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11 Benefits a Child Gets From Playing Sports
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    Many of us have encountered athletic kids while we were growing up. These are the kids who were always ready to engage in physical activities and were involved in one or two (or more!) sports. If you're one of them growing up, your child is probably also like you – always active and enthusiastic to try any kind of sports. But even if you weren't, there’s no reason why you cannot help your child become one.

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    The physical and health benefits of sports activities are unquestionable, but these are not the only perks. Encouraging your child to take up a sport or to engage in organized physical activities can put him ahead of his peers in more ways than one. Here are a few of the advantages:

    1. He has a lower risk for obesity.
    The number of kids who are overweight or obese has increased over the years. Spending a lot of time doing physical activities can lessen the chance that your child will be overweight or will suffer from obesity. A study suggests that children who exercise are more likely to be as active as adults.

    2. His motor skills will get better as he grows.
    And although good motor skills are often used by many parents to gauge whether their child is capable of doing a particular sport, kids who need help in this area should be given a chance to try it out, too! Use the sport or activity to help your child improve his motor skills.

    3. He can relate well with others.
    Playing sports is an excellent way for your child to meet other kids and to improve his social skills, especially if he is engaged in a team sports like soccer or basketball. Even if your child chooses to engage in individual sports such as gymnastics or swimming, it will still be a great opportunity to meet other kids who are interested in the same sports as he is.

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    4. He knows how to accept defeat.
    Wins and losses are part of any sport and this is an excellent way to prepare your child for real life wins and losses. There will be loads of opportunities to learn how to accept defeat, and, just as important, the chance to learn how to win gracefully.

    5. His leadership qualities will be nurtured.
    Your child does not have to be a leader of his sports team to develop his leadership qualities. He doesn’t even have to be in a team; he can be involved in individual sports and still develop his leadership qualities. Playing sports is a good opportunity for your child to learn how to overcome adversity, to persevere, to keep a positive attitude, and to be committed – all qualities of a good leader.

    6. He can manage stress better.
    Exercise is a good stress reliever and mood improver for everyone. It increases the production of endorphins – chemicals that act as natural painkillers and can make one feel good. If your child is often tensed and anxious, exercise can help decrease these and improve his mood. If your child always has an abundance of energy, having a regular outlet for it will help him feel more relaxed and less hyperactive.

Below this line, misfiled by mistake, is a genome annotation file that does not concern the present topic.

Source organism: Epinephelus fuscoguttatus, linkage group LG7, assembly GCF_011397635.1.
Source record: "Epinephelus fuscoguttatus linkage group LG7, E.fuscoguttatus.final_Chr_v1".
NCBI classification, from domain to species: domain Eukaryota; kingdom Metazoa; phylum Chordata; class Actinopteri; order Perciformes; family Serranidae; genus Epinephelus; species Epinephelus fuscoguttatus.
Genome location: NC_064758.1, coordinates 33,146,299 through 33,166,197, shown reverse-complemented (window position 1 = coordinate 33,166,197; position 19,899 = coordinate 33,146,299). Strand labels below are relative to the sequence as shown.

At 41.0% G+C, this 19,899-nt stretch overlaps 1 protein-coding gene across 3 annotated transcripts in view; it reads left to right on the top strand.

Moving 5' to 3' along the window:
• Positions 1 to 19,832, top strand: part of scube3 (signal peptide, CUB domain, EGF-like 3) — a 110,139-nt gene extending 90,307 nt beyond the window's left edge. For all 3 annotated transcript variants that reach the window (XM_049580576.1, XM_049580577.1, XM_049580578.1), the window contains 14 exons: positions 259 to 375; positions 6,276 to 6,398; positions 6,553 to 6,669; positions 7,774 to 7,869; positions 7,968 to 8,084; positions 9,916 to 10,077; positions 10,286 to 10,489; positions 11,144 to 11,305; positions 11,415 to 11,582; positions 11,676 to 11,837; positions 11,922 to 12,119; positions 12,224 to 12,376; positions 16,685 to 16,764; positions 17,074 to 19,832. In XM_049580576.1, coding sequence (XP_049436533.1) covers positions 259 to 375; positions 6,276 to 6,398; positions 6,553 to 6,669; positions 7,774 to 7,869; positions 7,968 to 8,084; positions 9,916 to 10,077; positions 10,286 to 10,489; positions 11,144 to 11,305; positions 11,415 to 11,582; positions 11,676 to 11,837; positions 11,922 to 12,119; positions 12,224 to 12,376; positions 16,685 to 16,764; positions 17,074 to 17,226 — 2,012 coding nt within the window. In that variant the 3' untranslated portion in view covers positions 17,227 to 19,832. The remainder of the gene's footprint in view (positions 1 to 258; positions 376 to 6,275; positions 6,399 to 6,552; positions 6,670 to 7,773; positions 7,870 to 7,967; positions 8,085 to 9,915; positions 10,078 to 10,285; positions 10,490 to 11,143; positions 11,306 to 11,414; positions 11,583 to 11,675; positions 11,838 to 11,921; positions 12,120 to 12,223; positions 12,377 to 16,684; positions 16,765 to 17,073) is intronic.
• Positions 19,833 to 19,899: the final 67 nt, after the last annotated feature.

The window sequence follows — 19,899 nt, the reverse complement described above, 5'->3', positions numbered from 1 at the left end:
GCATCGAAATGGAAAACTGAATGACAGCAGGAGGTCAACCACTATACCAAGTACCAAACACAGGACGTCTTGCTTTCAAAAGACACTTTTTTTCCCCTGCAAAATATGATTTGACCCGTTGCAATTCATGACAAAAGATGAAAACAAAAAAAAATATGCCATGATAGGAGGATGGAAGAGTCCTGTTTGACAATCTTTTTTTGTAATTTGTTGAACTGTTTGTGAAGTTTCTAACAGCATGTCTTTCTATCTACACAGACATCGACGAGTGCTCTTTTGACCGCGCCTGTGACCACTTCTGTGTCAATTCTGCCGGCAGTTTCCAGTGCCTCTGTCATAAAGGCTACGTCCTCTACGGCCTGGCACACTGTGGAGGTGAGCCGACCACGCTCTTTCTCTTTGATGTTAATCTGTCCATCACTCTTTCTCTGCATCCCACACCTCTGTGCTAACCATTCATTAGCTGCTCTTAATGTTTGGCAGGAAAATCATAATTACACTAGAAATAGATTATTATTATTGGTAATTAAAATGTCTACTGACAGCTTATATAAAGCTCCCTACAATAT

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    7. He has increased self-esteem and confidence.
    The best way for kids to develop their self-esteem and confidence is for them to feel good about themselves. Kids who are into sports constantly face physical challenges, and overcoming these make them feel good and accomplished. The knowledge that they can do things they set their mind to will do wonders for their self-esteem and confidence. The fellowship and camaraderie that comes from being in a team or belonging with a group of people will also make them feel good about themselves.

    8. He has self-discipline and focus.
    Engaging in a sport requires focus and self-discipline. The routine of practices and drills will train your child and equip him to reach his goals. Many kids with attention deficit hyperactivity disorder have developed better focus and self-control when they took up a sport, particularly individual sports.

    9. He knows the value of hard work.
    Having a sport will help your child learn to set goals and to work hard for them. Sports can be more effective because the result is immediate – a few more rounds at basketball practice can mean shooting more baskets at the next game, or a few more laps at swim practice can mean improving lap time by a second or two.

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    10. He is able to work in a team.
    If your child chooses to be involved in a team sport such as basketball or volleyball, he will learn how to work with a team. Learning how to work productively with other people is something that he can apply in other settings such as in school, in your family, and even in any career he will choose. 

    11. His academic performance may improve.
    Many studies have looked at the effects of physical activities on cognitive skills. The improved focus, attention, and concentration that are developed from engaging in sports all contribute a lot to helping your child perform better in school as well.

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